If your just want a Linux distribution for learning shell scripting, I would wholeheartedly recommend installing Linux in a virtual machine.
Use something like, for example, VirtualBox.
This way, you will have the ability to seamlessly switch between your Linux shell and your more familiar Window environment and you would be able to test out different partitioning schemes, filesystems, network configurations etc. without the fear of destroying your files in Windows. It would also mean less hassle from possibly unsupported hardware.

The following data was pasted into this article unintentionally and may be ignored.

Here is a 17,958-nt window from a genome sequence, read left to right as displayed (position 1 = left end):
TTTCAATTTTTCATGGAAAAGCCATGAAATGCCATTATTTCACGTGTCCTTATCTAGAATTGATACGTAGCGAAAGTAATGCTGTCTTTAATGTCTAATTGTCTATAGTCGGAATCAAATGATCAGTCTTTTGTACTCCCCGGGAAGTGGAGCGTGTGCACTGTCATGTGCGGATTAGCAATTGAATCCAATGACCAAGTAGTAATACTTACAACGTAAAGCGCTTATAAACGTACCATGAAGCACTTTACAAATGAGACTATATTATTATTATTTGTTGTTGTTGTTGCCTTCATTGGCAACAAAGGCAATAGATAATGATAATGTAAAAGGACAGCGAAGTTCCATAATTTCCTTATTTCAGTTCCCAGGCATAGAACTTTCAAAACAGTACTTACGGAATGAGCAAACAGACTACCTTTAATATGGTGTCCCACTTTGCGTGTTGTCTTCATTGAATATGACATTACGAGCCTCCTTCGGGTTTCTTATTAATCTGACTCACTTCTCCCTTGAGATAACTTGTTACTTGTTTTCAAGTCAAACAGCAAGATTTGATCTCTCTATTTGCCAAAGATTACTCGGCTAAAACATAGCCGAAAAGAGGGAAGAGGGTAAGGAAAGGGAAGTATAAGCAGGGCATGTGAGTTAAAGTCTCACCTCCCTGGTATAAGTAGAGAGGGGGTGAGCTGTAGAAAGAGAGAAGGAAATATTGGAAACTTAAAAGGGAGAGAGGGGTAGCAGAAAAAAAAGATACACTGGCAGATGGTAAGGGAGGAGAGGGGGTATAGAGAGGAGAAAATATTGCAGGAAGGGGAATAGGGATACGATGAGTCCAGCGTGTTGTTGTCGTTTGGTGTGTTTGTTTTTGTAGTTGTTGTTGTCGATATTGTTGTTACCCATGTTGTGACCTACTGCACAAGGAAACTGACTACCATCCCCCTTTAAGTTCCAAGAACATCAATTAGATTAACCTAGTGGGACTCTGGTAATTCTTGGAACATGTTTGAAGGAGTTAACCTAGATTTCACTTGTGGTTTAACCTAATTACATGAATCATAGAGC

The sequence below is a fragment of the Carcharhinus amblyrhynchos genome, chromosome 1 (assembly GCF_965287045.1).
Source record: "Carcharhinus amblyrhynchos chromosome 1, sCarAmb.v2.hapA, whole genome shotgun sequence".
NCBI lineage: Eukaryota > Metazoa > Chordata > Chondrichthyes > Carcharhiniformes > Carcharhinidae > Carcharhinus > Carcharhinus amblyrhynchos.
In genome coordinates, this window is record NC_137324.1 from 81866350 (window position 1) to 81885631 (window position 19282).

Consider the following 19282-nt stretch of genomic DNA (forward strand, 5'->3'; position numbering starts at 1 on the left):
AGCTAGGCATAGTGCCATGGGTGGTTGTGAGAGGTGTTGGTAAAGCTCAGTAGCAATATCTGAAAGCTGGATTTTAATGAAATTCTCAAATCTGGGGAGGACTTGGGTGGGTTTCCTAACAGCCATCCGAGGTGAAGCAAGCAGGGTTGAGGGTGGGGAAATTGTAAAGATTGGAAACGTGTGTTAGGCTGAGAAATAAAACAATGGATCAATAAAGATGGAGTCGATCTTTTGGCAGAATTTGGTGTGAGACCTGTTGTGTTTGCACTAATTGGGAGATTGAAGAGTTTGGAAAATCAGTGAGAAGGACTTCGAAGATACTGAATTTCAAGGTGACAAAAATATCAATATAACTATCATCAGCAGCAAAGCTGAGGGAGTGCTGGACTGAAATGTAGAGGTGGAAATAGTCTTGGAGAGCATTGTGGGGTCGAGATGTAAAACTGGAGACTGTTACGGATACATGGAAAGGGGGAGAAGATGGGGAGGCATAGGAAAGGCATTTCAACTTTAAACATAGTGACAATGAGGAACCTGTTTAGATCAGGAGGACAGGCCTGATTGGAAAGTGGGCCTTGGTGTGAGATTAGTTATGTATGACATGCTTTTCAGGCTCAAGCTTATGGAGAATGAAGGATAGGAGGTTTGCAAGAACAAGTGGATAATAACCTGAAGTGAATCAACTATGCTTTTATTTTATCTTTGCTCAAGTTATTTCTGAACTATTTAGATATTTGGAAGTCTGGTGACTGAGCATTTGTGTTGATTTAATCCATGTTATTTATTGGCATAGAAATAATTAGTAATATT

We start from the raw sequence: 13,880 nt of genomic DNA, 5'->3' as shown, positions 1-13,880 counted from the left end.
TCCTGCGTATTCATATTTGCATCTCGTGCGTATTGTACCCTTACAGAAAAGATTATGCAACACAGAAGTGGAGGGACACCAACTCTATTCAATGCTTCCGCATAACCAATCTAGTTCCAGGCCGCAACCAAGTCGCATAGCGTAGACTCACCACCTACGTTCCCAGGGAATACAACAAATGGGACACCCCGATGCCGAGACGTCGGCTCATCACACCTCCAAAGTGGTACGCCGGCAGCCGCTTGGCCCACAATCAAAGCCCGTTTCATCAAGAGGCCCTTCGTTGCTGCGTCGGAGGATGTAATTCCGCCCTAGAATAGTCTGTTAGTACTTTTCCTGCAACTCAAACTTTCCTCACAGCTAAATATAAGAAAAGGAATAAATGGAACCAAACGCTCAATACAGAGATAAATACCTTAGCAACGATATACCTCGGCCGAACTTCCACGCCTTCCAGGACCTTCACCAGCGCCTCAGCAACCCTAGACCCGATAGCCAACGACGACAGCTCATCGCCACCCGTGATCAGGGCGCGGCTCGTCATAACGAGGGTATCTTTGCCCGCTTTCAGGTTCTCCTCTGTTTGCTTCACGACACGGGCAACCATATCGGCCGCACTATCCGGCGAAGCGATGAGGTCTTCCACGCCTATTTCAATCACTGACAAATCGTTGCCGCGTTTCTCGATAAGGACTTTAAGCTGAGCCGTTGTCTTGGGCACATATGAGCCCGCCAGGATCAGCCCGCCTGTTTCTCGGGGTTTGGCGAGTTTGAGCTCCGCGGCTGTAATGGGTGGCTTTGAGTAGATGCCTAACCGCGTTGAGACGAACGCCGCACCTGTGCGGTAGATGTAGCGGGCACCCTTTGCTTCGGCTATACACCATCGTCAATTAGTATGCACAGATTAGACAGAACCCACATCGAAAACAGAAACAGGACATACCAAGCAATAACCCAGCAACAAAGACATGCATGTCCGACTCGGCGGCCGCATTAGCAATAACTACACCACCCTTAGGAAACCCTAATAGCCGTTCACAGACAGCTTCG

Later, when you feel more confident, you could install Linux (or some other Unix) on the machine, either as a dual-boot solution or as the only OS on the computer (and run Windows inside VirtualBox on the Linux system).
But, as I said, if you just want to learn shell scripting in Linux, install a some virtual machine software, create the empty virtual machine with a 20 GB or so large disk image, and boot the installation ISO.
I'm running OpenBSD 6.1 without X11 in VirtualBox on top of a Windows 10 laptop. This is my main everyday working platform since a couple of years.